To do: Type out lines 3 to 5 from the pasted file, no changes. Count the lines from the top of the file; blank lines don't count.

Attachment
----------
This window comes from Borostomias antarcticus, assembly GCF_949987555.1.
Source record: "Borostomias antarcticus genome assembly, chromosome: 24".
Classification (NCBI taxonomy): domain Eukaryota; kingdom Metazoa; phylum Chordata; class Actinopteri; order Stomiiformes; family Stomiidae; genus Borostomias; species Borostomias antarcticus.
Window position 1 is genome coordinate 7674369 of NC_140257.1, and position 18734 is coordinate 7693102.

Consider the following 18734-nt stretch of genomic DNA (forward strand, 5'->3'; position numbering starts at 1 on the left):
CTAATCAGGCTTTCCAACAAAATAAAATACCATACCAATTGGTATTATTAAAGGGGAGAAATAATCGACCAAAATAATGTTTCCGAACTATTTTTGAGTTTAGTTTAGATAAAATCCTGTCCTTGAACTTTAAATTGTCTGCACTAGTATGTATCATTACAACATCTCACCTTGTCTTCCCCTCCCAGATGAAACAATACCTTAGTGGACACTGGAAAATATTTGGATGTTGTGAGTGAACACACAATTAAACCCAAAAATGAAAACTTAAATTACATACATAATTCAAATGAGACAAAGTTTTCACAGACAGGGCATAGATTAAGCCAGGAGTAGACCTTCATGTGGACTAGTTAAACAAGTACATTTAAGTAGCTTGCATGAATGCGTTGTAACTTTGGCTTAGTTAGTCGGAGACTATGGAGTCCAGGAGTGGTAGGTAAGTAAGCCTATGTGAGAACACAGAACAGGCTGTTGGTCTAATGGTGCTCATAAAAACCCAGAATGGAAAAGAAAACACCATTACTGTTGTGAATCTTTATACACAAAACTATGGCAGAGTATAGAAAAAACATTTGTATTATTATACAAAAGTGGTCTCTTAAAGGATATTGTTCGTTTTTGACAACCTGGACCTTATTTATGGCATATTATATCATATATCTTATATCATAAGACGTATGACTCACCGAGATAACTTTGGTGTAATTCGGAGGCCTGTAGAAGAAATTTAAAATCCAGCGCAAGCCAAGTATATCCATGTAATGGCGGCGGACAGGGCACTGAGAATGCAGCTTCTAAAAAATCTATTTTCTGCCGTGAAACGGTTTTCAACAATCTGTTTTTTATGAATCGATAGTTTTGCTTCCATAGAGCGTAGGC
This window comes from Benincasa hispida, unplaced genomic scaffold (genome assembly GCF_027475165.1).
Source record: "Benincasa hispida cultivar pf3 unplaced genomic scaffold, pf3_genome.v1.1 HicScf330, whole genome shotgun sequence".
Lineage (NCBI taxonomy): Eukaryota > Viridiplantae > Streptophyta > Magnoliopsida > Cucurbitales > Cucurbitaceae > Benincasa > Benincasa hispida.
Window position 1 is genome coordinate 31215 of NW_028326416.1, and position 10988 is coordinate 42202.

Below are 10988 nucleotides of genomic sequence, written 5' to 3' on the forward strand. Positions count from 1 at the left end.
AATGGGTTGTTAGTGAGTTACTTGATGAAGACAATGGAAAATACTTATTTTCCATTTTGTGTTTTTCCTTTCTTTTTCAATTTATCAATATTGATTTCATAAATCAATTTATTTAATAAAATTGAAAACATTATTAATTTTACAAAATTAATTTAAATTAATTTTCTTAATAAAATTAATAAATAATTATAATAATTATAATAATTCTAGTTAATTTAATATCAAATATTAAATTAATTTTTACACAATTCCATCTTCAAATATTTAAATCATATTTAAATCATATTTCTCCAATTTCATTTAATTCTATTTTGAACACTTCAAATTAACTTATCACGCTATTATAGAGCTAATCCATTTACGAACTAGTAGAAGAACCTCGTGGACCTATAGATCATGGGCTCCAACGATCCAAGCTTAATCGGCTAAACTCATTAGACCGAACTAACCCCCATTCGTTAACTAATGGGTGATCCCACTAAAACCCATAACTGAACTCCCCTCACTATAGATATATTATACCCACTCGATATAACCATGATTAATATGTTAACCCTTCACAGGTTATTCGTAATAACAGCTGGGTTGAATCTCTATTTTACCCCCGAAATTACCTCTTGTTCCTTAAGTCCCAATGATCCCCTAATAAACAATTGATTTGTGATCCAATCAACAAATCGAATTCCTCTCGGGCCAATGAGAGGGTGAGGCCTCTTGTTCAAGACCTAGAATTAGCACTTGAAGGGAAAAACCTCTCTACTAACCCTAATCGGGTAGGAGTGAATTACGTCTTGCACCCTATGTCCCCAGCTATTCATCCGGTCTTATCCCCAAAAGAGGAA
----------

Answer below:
Classification (NCBI taxonomy): domain Eukaryota; kingdom Metazoa; phylum Chordata; class Actinopteri; order Stomiiformes; family Stomiidae; genus Borostomias; species Borostomias antarcticus.
Window position 1 is genome coordinate 7674369 of NC_140257.1, and position 18734 is coordinate 7693102.

Consider the following 18734-nt stretch of genomic DNA (forward strand, 5'->3'; position numbering starts at 1 on the left):